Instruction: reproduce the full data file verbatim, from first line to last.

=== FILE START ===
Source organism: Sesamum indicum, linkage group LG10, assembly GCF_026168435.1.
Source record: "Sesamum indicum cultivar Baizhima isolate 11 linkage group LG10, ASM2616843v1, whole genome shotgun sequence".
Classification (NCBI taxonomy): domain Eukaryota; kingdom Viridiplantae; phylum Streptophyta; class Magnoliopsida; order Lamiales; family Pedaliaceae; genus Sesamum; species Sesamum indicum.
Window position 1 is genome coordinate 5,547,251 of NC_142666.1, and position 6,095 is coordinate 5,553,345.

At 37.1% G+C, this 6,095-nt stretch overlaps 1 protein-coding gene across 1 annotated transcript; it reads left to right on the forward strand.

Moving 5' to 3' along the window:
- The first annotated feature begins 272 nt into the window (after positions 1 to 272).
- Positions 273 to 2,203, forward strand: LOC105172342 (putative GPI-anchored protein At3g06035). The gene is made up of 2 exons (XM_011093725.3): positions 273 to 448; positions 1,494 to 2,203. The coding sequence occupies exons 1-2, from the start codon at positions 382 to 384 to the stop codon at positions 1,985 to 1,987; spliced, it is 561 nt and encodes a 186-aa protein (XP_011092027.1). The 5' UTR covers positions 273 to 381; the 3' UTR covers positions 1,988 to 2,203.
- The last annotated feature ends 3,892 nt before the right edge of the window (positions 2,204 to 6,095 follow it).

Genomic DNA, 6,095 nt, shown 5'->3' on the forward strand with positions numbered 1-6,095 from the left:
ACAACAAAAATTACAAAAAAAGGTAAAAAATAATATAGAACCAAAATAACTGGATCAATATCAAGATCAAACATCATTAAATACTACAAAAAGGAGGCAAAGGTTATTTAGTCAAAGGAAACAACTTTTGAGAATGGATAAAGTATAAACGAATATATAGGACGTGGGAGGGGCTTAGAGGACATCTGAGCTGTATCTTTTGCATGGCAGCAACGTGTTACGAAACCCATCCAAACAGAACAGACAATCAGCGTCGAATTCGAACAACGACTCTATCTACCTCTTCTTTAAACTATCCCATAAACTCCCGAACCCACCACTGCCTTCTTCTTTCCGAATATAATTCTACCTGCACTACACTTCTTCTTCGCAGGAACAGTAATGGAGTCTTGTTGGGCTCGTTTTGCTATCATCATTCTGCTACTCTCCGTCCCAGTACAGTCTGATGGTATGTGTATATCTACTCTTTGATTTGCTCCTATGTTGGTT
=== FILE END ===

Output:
Source organism: Sesamum indicum, linkage group LG10, assembly GCF_026168435.1.
Source record: "Sesamum indicum cultivar Baizhima isolate 11 linkage group LG10, ASM2616843v1, whole genome shotgun sequence".
Classification (NCBI taxonomy): domain Eukaryota; kingdom Viridiplantae; phylum Streptophyta; class Magnoliopsida; order Lamiales; family Pedaliaceae; genus Sesamum; species Sesamum indicum.
Window position 1 is genome coordinate 5,547,251 of NC_142666.1, and position 6,095 is coordinate 5,553,345.

At 37.1% G+C, this 6,095-nt stretch overlaps 1 protein-coding gene across 1 annotated transcript; it reads left to right on the forward strand.

Moving 5' to 3' along the window:
- The first annotated feature begins 272 nt into the window (after positions 1 to 272).
- Positions 273 to 2,203, forward strand: LOC105172342 (putative GPI-anchored protein At3g06035). The gene is made up of 2 exons (XM_011093725.3): positions 273 to 448; positions 1,494 to 2,203. The coding sequence occupies exons 1-2, from the start codon at positions 382 to 384 to the stop codon at positions 1,985 to 1,987; spliced, it is 561 nt and encodes a 186-aa protein (XP_011092027.1). The 5' UTR covers positions 273 to 381; the 3' UTR covers positions 1,988 to 2,203.
- The last annotated feature ends 3,892 nt before the right edge of the window (positions 2,204 to 6,095 follow it).

Genomic DNA, 6,095 nt, shown 5'->3' on the forward strand with positions numbered 1-6,095 from the left:
ACAACAAAAATTACAAAAAAAGGTAAAAAATAATATAGAACCAAAATAACTGGATCAATATCAAGATCAAACATCATTAAATACTACAAAAAGGAGGCAAAGGTTATTTAGTCAAAGGAAACAACTTTTGAGAATGGATAAAGTATAAACGAATATATAGGACGTGGGAGGGGCTTAGAGGACATCTGAGCTGTATCTTTTGCATGGCAGCAACGTGTTACGAAACCCATCCAAACAGAACAGACAATCAGCGTCGAATTCGAACAACGACTCTATCTACCTCTTCTTTAAACTATCCCATAAACTCCCGAACCCACCACTGCCTTCTTCTTTCCGAATATAATTCTACCTGCACTACACTTCTTCTTCGCAGGAACAGTAATGGAGTCTTGTTGGGCTCGTTTTGCTATCATCATTCTGCTACTCTCCGTCCCAGTACAGTCTGATGGTATGTGTATATCTACTCTTTGATTTGCTCCTATGTTGGTT